7 Surprising Facts About Cervical Cancer

  • Cervical Cancer Information You May Not Know
    The cervix is the lower portion of the uterus, the part that opens during labor to allow a baby to leave the womb during childbirth. Like other parts of the body, the cervix can be affected by cancer. Because the cervix is so deep inside the body, though, signs of cervical cancer aren’t always obvious, especially in the early stages of the disease. That’s why cervical cancer screening is so important.

    Learn more about cervical cancer warning signs, detection and treatment, along with what to know about HPV vaccines that can prevent cervical cancer.



  • 1. Cervical cancer used to be the leading cause of cancer death for U.S. women.
    Before 1960, cervical cancer was commonly fatal. Death rates began dropping after the Pap test became a regular part of women’s healthcare. Initially developed by George Papanicolaou and refined by others, the Pap test allows healthcare providers to detect precancerous and cancerous cells on the cervix—and treat the cancer before it becomes deadly. 

    According to the American Society of Clinical Oncology, death rates for cervical cancer decreased 50% between 1975 and 2016.



  • 2. Cervical cancer is caused by a virus.
    Research in the 1970s and 1980s revealed that certain strains of a common virus, the human papillomavirus (HPV), caused cervical cancer. (In 2008, German scientist Harald zur Hausen won a Nobel prize for his work linking HPV and cervical cancer. More recently, HPV has also been linked to oral and anal cancer and others.)

    HPV is spread through sexual contact; according to the American Sexual Health Association, 80% of sexually active people will be exposed to the virus. There are many different strains of HPV. Most strains are not harmful but several strains put the woman at a greater risk for developing cervical cancer. Most individuals clear the infection after developing genital warts or without any problems. But some people do not clear the infection and remain at risk for developing cancer.



  • 3. Cervical cancer may not cause any symptoms at first.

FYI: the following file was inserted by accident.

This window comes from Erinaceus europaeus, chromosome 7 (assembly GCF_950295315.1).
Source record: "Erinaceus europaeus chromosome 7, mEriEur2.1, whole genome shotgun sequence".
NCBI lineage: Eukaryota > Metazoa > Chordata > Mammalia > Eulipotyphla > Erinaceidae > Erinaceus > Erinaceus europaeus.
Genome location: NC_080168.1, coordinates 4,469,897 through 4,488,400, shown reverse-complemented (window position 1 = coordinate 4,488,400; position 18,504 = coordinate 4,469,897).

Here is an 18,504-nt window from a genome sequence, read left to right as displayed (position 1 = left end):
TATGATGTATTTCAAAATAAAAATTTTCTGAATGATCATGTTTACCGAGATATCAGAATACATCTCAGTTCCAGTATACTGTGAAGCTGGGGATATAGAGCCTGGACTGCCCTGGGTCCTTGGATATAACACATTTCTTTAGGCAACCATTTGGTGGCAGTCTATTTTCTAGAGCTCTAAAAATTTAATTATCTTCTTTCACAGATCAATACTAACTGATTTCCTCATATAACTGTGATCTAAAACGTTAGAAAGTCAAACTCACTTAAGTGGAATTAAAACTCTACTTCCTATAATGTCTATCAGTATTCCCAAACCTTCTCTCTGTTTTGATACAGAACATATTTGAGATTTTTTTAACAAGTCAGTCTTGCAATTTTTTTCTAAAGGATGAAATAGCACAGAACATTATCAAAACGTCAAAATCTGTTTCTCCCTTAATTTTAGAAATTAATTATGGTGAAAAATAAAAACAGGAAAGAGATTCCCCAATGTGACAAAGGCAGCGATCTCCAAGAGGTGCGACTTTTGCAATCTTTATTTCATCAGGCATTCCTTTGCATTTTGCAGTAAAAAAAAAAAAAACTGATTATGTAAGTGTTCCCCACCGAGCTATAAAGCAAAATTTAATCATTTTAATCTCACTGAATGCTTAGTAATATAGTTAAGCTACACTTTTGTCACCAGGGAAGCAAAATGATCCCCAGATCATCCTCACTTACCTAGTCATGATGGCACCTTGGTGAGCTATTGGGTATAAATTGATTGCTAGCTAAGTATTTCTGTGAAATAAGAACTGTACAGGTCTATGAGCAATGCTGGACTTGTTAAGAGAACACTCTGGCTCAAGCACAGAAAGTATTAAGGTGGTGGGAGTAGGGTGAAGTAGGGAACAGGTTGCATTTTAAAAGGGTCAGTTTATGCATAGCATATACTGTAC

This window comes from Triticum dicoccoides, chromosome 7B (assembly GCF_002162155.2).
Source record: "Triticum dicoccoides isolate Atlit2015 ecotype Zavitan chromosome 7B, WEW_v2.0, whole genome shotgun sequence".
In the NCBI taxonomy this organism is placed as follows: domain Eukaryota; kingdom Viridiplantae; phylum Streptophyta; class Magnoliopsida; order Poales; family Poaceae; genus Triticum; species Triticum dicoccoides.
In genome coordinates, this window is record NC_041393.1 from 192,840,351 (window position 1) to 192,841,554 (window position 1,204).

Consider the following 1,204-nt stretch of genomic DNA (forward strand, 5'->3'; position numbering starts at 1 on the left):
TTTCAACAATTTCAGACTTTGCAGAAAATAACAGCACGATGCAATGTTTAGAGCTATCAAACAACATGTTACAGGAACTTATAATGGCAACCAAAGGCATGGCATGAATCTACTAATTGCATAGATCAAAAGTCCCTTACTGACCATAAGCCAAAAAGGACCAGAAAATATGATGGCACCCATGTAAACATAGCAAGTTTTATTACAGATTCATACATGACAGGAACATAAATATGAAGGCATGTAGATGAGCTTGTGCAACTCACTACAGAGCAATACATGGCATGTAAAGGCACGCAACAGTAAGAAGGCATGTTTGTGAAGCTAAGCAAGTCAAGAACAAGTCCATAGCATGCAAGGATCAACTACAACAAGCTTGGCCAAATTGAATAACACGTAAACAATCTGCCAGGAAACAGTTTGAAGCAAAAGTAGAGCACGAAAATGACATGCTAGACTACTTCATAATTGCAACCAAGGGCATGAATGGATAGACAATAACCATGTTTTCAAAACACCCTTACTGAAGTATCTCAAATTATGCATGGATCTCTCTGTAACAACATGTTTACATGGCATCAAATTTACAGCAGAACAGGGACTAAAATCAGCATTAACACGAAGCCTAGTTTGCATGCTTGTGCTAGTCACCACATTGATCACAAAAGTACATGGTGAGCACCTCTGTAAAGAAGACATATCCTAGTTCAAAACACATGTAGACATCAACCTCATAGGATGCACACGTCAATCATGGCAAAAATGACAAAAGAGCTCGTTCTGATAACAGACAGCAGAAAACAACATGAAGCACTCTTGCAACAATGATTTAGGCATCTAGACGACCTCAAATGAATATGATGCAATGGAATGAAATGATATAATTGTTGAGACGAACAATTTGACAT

Generally speaking, cervical cancer develops slowly. Many years can pass between HPV infection and the growth of cancerous cells. (That is one reason why cervical cancer is more common in middle-aged and older women than younger women.) Even then, it’s possible to have cervical cancer without experiencing any obvious signs or symptoms. 

    Cervical cancer symptoms, including abnormal vaginal bleeding and pelvic pain, may not appear until the cancer has grown and spread. Any woman who experiences abnormal vaginal bleeding should see a qualified healthcare provider.



  • 4. Pap tests detect cervical cancer and precancerous changes.
    During a Pap, your healthcare provider scrapes a few cells from the surface of your cervix; these cells are then analyzed under a microscope. Cancer cells look different than normal cells. If cancerous cells are present, additional testing will guide treatment. If precancerous cells are present (cervical dysplasia; these cells look abnormal, but are not fully cancerous), doctors can intervene. In some cases, the doctor and patient will decide to monitor the cells over time; in other cases, the precancerous cells are removed. Removing precancerous cells may prevent the development of cervical cancer.

  • 5. Free and low-cost cervical cancer screening is available.
    All health insurance plans should cover cervical cancer screening. If you do not have medical insurance or are under-insured, you may be eligible for free or low-cost cervical cancer screening through the Centers for Disease Control’s (CDC) National Breast and Cervical Cancer Early Detection Program.